susiya cave

Farther down, one comes to the rubble pictured below, which is all that remains of the main cistern that used to serve the community. The cistern was bulldozed on a separate occasion from the caves in order to further deter Palestinians from remaining in the area:

susiya-destroyed-cistern

Susiya is located in Area C… Remember the ABCs from the previous post?

To quickly recap for those just joining our program, Area C is a zone defined by the Oslo Accords that encompasses about 60% of the land in the West Bank – land on which the Israeli government controls access to civil services (including water).

Settlers have contaminated Susiya’s remaining cisterns (a popular practice is to throw dead chickens in them) and, thus, without access to the cisterns, water must be trucked in, which is hugely expensive. During the summer, Susiya residents are compelled to pay nearly $10 per cubic meter of water – about five times what Israelis pay.

As Heather Kathryn Ross articulates well in New Internationalist

In order to legally build any public or private structures, improve existing ones, or bolster infrastructure, Palestinians in Area C must obtain permits from the Israeli government. According to a 2008 World Bank report, 91 Palestinian construction permits were granted in Area C out of 1,624 requests made between 2000 and 2007 – an approval rate of only six per cent. During that same period, 4,993 demolition orders were issued against Palestinian buildings and 1,663 were carried out.

Because water pipelines, wells, cisterns and filling points also require permits, which are rarely approved, Palestinian access to water is restricted, by and large, to wells dug before 1967.

According to the Palestinian Water Authority, Palestinian extraction of water in the West Bank is limited to 17 per cent of what exists in the area’s aquifers; Israel extracts the other 83 per cent for use by West Bank settlers and other Israelis or for sale back to the Palestinians. In 2009, Amnesty International reported that Palestinians in the Territories – many of whom are farmers and herders who depend on water for their livelihoods – each use an average of 70 litres of water per day. This is well below the World Health Organization’s (WHO) recommendation of 100 litres per day, and a quarter of what an average Israeli consumes. The World Bank reports that nearly 60 per cent of communities in the Hebron governorate, including Susiya, have no access to running water at all.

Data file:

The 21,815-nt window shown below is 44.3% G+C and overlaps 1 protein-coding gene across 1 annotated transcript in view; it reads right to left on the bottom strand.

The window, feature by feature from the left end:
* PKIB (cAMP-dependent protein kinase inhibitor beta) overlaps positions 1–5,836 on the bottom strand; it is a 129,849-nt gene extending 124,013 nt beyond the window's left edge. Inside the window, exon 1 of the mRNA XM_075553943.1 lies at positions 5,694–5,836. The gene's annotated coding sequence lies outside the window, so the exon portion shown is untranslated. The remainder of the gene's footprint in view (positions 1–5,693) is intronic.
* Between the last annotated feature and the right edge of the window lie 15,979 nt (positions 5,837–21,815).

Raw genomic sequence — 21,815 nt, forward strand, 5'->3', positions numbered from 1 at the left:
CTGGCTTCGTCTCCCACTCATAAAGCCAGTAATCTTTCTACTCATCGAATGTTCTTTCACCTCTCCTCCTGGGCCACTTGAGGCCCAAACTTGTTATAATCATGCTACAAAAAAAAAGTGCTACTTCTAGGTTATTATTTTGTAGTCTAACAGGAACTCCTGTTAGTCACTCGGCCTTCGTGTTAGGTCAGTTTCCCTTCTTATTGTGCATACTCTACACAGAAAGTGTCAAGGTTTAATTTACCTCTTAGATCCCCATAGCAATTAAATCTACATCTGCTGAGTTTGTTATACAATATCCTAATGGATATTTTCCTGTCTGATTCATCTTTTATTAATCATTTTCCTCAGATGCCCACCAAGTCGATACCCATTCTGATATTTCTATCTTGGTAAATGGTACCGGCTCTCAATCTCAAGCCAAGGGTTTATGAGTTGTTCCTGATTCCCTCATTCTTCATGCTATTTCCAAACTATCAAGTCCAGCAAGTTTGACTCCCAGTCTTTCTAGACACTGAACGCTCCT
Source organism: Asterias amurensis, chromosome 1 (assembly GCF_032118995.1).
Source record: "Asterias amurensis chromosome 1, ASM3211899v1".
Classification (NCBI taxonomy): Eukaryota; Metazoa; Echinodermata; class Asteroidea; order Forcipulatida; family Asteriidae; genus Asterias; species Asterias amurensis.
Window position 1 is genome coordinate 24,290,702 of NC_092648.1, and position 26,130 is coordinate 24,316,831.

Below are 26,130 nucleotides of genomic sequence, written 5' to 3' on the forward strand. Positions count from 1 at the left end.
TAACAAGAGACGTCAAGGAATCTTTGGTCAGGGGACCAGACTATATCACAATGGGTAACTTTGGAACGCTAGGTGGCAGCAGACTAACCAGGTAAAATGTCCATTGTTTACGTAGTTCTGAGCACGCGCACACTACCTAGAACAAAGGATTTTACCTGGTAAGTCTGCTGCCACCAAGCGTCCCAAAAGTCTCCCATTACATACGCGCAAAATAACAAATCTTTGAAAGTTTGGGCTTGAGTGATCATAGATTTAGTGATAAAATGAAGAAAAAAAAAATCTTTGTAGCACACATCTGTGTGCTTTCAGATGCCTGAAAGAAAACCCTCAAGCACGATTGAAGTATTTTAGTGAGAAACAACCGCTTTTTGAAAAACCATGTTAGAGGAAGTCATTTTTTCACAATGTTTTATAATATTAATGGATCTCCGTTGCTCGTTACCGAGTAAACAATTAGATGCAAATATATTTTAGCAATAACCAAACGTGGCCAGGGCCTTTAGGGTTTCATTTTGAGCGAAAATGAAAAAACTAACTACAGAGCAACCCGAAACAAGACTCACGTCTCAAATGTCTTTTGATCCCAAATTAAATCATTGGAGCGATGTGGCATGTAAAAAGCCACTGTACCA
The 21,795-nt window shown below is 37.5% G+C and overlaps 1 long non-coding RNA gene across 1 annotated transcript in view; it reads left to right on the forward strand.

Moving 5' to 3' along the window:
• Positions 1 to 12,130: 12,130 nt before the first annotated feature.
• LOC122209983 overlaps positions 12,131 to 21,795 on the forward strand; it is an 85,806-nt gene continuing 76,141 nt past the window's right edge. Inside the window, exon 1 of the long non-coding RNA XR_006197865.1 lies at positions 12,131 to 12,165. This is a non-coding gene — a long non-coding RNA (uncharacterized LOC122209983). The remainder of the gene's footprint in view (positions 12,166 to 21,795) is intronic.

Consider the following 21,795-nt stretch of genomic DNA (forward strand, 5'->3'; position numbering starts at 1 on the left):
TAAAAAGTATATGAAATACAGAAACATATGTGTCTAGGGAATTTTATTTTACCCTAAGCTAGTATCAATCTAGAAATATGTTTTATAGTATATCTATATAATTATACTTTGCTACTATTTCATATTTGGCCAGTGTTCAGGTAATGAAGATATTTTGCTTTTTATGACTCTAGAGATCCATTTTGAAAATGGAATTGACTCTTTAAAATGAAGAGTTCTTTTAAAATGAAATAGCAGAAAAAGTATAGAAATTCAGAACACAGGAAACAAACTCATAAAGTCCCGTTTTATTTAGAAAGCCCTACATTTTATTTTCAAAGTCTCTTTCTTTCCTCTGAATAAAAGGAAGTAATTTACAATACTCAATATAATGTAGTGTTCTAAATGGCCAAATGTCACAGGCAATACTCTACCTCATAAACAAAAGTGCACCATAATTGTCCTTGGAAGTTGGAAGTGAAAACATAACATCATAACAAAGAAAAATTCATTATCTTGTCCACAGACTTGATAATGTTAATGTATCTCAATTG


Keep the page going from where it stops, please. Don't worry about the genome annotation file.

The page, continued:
One of the residents of Susiya that showed us around…

palestinian-villager

…and left me with the following quote:

They’re calling our village an illegal outpost. These lands are ours from before there was a State of Israel. My father is older than your state [Israel] — and I am an illegal alien on my own land. I ask where is justice? Your [Israeli] courts distinguish between the settler and the Palestinian… We’re surrounded by illegal outposts [built by settlers] that have everything — infrastructures of water and electricity — despite the fact that these settlements are illegal even under Israeli law. And now you want to expel us from our homes once again? To expel all of us who own these lands, who have lived on them for generations in this space that is ours, which is all we know?

Advertisements

Leave a Reply

Fill in your details below or click an icon to log in:

WordPress.com Logo

You are commenting using your WordPress.com account. Log Out / Change )

Twitter picture

You are commenting using your Twitter account. Log Out / Change )

Facebook photo

You are commenting using your Facebook account. Log Out / Change )

Google+ photo

You are commenting using your Google+ account. Log Out / Change )

Connecting to %s